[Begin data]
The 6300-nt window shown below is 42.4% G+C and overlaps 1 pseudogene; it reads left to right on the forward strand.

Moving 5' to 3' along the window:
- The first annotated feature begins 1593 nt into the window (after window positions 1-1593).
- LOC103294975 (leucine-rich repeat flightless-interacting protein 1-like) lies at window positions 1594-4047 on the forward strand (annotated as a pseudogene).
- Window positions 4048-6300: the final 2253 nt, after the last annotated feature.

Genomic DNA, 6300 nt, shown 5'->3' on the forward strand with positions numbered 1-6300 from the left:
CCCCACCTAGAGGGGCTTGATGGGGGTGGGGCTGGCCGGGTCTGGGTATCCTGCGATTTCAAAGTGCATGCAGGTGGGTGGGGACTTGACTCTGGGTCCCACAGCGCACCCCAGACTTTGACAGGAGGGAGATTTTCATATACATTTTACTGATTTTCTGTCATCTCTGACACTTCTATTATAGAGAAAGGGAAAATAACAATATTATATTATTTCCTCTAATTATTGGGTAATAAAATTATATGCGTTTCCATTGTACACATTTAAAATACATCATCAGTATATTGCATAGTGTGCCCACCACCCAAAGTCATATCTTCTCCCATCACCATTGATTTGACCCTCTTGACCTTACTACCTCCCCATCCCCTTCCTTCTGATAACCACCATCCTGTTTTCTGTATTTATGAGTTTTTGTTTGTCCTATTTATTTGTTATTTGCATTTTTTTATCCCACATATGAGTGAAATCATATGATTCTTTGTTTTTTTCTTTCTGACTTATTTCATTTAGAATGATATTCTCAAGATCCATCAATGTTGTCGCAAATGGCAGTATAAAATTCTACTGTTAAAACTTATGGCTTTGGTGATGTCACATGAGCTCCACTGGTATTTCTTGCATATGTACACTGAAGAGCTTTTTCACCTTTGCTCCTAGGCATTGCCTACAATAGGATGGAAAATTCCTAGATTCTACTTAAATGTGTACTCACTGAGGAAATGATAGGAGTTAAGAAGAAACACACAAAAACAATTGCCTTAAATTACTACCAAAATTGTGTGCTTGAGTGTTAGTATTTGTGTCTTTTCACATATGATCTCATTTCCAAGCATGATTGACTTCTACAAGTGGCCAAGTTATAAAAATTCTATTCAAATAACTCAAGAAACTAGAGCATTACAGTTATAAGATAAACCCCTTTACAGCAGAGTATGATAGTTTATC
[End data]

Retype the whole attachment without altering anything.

The 6300-nt window shown below is 42.4% G+C and overlaps 1 pseudogene; it reads left to right on the forward strand.

Moving 5' to 3' along the window:
- The first annotated feature begins 1593 nt into the window (after window positions 1-1593).
- LOC103294975 (leucine-rich repeat flightless-interacting protein 1-like) lies at window positions 1594-4047 on the forward strand (annotated as a pseudogene).
- Window positions 4048-6300: the final 2253 nt, after the last annotated feature.

Genomic DNA, 6300 nt, shown 5'->3' on the forward strand with positions numbered 1-6300 from the left:
CCCCACCTAGAGGGGCTTGATGGGGGTGGGGCTGGCCGGGTCTGGGTATCCTGCGATTTCAAAGTGCATGCAGGTGGGTGGGGACTTGACTCTGGGTCCCACAGCGCACCCCAGACTTTGACAGGAGGGAGATTTTCATATACATTTTACTGATTTTCTGTCATCTCTGACACTTCTATTATAGAGAAAGGGAAAATAACAATATTATATTATTTCCTCTAATTATTGGGTAATAAAATTATATGCGTTTCCATTGTACACATTTAAAATACATCATCAGTATATTGCATAGTGTGCCCACCACCCAAAGTCATATCTTCTCCCATCACCATTGATTTGACCCTCTTGACCTTACTACCTCCCCATCCCCTTCCTTCTGATAACCACCATCCTGTTTTCTGTATTTATGAGTTTTTGTTTGTCCTATTTATTTGTTATTTGCATTTTTTTATCCCACATATGAGTGAAATCATATGATTCTTTGTTTTTTTCTTTCTGACTTATTTCATTTAGAATGATATTCTCAAGATCCATCAATGTTGTCGCAAATGGCAGTATAAAATTCTACTGTTAAAACTTATGGCTTTGGTGATGTCACATGAGCTCCACTGGTATTTCTTGCATATGTACACTGAAGAGCTTTTTCACCTTTGCTCCTAGGCATTGCCTACAATAGGATGGAAAATTCCTAGATTCTACTTAAATGTGTACTCACTGAGGAAATGATAGGAGTTAAGAAGAAACACACAAAAACAATTGCCTTAAATTACTACCAAAATTGTGTGCTTGAGTGTTAGTATTTGTGTCTTTTCACATATGATCTCATTTCCAAGCATGATTGACTTCTACAAGTGGCCAAGTTATAAAAATTCTATTCAAATAACTCAAGAAACTAGAGCATTACAGTTATAAGATAAACCCCTTTACAGCAGAGTATGATAGTTTATC